Archive for the ‘South Carolina Specific’ Category

Court of Appeals vacates removal and TPR orders due to lack of subject matter jurisdiction

In the October 10, 2016 opinion in SCDSS v. Ngoc Tran, the South Carolina Court of Appeals vacated the family court’s removal order and termination of parental rights order, finding that DSS had failed to establish subject matter jurisdiction under the UCCJEA. Initially I thought the Court of Appeals was correct–even stating the same to […]

Five years of litigation, all for naught

Pity poor Lori Stoney, a fellow member of the Charleston County family court bar, and the appellant in the July 27, 2016 Court of Appeals opinion in Stoney v. Stoney. After waiting over 20 months from oral argument to the decision, the Court of Appeals simply ordered a new trial on the issues she appealed: […]

Court of Appeals partially reduces Husband’s alimony reduction in case Husband probably wishes he never filed

One of my harder tasks practicing family law in South Carolina is advising ex-spouses with alimony obligations whether and how much their obligation might change based on reduced income. The July 27, 2016 Court of Appeals opinion in Woods v. Woods does not provide additional clarity on this topic. In Woods, Husband agreed to pay […]

Obtaining electronically stored information in electronically stored format

A common idea among litigators is that an excellent way to hide damaging information is to produce it with a whole bunch of innocuous information. There’s even an informal term for it: data dumping. Producing thousands of pages of financial or cell phone records in a paper format requires the requesting party to laboriously search […]

On the same day two separate Court of Appeals panels reverse transmutation findings

On July 13, 2016, the Court of Appeals published two opinions in which the primary issue on appeal was transmutation–the almost alchemical process by which non-marital property turns into marital property: Taylor-Cracraft v. Cracraft and McMillan v. McMillan. In both cases the Court of Appeals largely reverses the family courts’ transmutation findings. The timing of […]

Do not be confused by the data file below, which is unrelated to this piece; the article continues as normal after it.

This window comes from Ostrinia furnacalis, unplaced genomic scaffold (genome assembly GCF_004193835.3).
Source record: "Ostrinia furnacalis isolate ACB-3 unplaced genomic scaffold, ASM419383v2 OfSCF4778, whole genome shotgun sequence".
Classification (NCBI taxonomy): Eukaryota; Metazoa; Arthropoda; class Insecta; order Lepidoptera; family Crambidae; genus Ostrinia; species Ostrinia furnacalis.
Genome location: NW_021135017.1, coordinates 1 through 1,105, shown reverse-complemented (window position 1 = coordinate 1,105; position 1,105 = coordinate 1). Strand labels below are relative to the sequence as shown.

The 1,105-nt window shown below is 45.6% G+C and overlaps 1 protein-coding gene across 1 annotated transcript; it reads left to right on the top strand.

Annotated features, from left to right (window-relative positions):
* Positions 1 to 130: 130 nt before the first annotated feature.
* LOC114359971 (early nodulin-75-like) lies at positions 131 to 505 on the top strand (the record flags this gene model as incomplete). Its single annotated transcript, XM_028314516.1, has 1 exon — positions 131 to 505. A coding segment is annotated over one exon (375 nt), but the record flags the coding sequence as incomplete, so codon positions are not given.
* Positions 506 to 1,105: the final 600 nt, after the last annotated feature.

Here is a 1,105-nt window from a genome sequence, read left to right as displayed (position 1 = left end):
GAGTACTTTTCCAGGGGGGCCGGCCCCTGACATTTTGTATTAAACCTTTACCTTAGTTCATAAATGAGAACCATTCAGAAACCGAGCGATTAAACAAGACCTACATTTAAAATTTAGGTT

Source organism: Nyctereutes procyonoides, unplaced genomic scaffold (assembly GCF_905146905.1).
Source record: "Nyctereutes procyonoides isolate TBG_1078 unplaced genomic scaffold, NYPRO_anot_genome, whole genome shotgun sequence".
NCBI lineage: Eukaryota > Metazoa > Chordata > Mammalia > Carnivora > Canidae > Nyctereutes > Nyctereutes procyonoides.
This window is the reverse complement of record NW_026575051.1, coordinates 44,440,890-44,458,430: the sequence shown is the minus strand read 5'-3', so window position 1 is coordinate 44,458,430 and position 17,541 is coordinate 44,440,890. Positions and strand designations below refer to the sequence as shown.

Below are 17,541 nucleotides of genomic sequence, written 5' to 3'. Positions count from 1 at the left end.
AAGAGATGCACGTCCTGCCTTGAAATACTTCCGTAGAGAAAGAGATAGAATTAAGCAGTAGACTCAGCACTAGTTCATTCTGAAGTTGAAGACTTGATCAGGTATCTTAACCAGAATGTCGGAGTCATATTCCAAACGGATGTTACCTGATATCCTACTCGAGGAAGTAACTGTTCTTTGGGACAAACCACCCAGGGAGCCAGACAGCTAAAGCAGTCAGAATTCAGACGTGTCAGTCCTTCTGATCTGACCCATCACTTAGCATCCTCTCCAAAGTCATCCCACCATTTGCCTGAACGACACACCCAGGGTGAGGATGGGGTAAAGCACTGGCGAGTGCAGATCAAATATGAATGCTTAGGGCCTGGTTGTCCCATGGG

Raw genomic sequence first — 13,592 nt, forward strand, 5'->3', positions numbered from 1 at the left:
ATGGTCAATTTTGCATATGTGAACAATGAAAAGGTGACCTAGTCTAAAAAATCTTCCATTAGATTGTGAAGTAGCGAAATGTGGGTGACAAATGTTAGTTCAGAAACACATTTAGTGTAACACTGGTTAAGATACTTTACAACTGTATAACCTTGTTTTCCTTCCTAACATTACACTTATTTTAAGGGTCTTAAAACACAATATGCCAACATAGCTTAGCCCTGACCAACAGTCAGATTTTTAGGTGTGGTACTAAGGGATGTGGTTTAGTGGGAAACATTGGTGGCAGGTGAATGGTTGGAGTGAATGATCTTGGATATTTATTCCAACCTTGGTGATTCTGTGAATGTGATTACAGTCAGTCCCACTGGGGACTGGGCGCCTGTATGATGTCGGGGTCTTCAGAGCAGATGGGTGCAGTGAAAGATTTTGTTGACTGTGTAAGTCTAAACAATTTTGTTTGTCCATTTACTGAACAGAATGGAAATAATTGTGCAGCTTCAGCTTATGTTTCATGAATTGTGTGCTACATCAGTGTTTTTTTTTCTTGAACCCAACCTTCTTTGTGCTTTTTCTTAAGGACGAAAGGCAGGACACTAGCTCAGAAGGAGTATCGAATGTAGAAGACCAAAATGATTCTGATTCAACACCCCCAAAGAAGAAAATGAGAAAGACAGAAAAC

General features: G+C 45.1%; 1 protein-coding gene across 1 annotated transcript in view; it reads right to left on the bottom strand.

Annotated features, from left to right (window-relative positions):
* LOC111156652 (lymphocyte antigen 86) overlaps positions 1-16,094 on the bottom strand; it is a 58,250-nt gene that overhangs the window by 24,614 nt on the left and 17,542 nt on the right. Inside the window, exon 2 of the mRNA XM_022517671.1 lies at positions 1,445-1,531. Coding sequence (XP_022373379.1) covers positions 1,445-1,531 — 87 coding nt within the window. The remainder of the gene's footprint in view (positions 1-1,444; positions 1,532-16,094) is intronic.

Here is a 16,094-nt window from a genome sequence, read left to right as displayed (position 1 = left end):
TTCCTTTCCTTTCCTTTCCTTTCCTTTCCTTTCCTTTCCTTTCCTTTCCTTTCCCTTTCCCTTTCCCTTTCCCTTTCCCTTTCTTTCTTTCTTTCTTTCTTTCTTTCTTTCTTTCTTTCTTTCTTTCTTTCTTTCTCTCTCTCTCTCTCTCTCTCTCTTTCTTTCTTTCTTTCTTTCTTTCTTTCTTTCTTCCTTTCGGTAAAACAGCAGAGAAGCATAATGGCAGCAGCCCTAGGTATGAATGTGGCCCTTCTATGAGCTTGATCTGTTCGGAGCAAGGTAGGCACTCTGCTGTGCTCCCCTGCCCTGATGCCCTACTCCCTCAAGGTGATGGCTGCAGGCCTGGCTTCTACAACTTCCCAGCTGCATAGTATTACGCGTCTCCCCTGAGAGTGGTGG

Court of Appeals affirms contempt finding against mother who didn’t force children to visit

Calling bullsh*t on custodial parents who let the children decide their visitation is one of my most controversial and by far my most commented-upon blog.  In that blog I argue that it is the custodial parent’s job to require the children spend their court-ordered visitation time with the non-custodial parent (assuming that parent wants to […]

Small bites on visitation

Absent a showing of a “substantial change of circumstances” one is allowed to bring only one motion for temporary relief on a particular issue prior to trial. Typically these motions are brought early in the case–some attorneys almost reflexively file these motions with their initial pleading. However whatever relief the client obtains at the temporary […]

The problem in filing updated financial declarations at final hearings to approve agreements

Family Court Rule 20(a) requires “a current financial declaration” “be served and filed” “[i]n any domestic relations action in which the financial condition of a party is relevant or is an issue to be considered by the court.” A problem arises when parties negotiate an agreement involving financial issues while relying on old financial declarations, […]